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Lecture 8 Pharmacodynamics_ 2550 exam notes.docx

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Trent University
NURS 2550H
Ellen Buck- Mc Fadyen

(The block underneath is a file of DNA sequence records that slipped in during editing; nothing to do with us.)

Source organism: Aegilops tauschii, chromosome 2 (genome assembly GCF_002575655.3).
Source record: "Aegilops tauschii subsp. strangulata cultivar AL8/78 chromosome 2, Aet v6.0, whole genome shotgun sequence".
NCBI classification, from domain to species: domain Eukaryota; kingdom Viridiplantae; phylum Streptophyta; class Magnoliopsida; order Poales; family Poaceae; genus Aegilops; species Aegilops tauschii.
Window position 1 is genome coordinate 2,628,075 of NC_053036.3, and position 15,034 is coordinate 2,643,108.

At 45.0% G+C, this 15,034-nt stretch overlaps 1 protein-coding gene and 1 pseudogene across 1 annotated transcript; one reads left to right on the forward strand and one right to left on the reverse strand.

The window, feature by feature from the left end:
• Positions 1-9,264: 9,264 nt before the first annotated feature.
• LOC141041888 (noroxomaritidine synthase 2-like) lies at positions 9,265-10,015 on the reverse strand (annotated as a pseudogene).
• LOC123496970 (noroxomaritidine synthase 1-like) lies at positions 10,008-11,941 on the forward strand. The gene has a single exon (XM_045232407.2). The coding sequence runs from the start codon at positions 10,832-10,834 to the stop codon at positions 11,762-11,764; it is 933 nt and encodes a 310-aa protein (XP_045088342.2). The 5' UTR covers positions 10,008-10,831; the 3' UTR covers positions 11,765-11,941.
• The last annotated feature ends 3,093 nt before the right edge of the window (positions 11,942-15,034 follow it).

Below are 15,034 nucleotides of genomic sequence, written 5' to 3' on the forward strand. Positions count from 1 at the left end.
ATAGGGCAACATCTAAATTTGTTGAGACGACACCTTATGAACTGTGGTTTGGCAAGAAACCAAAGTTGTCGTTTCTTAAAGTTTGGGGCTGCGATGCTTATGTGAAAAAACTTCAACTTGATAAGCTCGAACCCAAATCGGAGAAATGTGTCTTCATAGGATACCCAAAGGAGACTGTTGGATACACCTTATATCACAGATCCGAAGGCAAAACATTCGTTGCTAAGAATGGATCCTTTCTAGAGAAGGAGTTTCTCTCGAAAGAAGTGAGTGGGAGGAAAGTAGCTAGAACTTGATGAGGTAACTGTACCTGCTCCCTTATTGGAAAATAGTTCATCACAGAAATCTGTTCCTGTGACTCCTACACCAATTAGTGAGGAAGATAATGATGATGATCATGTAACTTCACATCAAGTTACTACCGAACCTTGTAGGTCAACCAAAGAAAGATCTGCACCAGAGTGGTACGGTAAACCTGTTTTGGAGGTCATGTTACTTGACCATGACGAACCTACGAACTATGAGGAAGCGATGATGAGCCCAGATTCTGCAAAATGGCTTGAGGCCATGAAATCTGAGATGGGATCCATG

Lecture 8 Pharmacodynamics Dose-response relationship: relationship between the size of an administered dose and the intensity of the response produced  Finds o the minimum amount of a drug we can use o maximum response a drug can cause o how much of an increase in the dose is needed for desired effect  Graded vs. All-or-nothing principle o graded: as the dosage increases, the response becomes progressively larger o all-or-nothing: drug produces only one intensity, cannot adjust  Maximum Efficacy: the largest effect a drug can produce o whichever has the highest maximum point, we would say has a greater maximum efficacy  Potency: the amount of drug we must give to elicit an effect o potent drug is the one that produces its effects at low doses o potency and maximum efficacy not related Drug-Receptor Interactions  Receptor: any functional macromolecule in a cell to which a drug binds to produce its effects o body's own receptors for hormones, neurotransmitters, and other regulatory molecules o enzymes and ribosome can be thought of target molecules  binding of a drug to its receptor is usually reversible  Drugs mimic or block the effects of these endogenous compounds at receptors o therefore drugs cannot make the body do something new, only help the body help itself  Cell membrane-embedded enzymes: drug binds to the enzyme on the outside of the membrane, causing a reaction inside the cell o insulin for example  Ligand-Gated Ion Channels: drug binds to a receptor outside of the cell, allowing ions to flow in or out of the channel (direction determined by concentration gradient) o each channel is specific for a particular ion (Na+ for example)  G protein coupled receptor systems: three components – receptor itself, G protein, and effector (ion channel or enzyme) o binding of an endogenous ligand or agonist drug activates the receptor, which in turn activates G protein, which in turn activates the effector. o rapid action  Transcription factors: o found within the cell o responses are delayed o situated on DNA in the cell's nucleus o regulates protein synthesis o can only be activated by drugs that are lipid soluble and can get through the cell membrane Selectivity of Drug Action  the more selective a drug is, the fewer side effects it will produce  for a drug to be selective, it must fit perfectly for that specific receptor  Lock and key analogy o drug resembles natural ligand of receptor o binds to it based on fit o controls rate of process by increasing or decreasing  however, sometimes some receptors are responsible for several physiological responses  selectivity does not guarantee safety  Non receptor mediated interaction o drug alters cell environment o examples: osmotic drugs, antacids, anesthetics Theories of Drug Receptor Interaction  Simple Occupancy Theory o intensity of a drug response is related to the amount of receptors it has occupied o maximum (plateau effect or maximum efficacy) will occur when all available receptors are occupied  Modified Occupancy Theory o affinity: strength of the attraction  drugs with high affinity are strongly attracted to their receptors and vice versa  related to potency: can bind to their receptors when presernt in low concentrations  effective in low doses  drugs with high affinity are very potent o intrinsic factor: ability of a drug to activate the receptor following binding  high intrinsic activity = intense receptor activation  related to maximum efficacy: by causing intense receptor activation they are able to cause intense responses  high intrinsic activity very effective o they are both independent properties o basically how strongly it binds and how well it does its j
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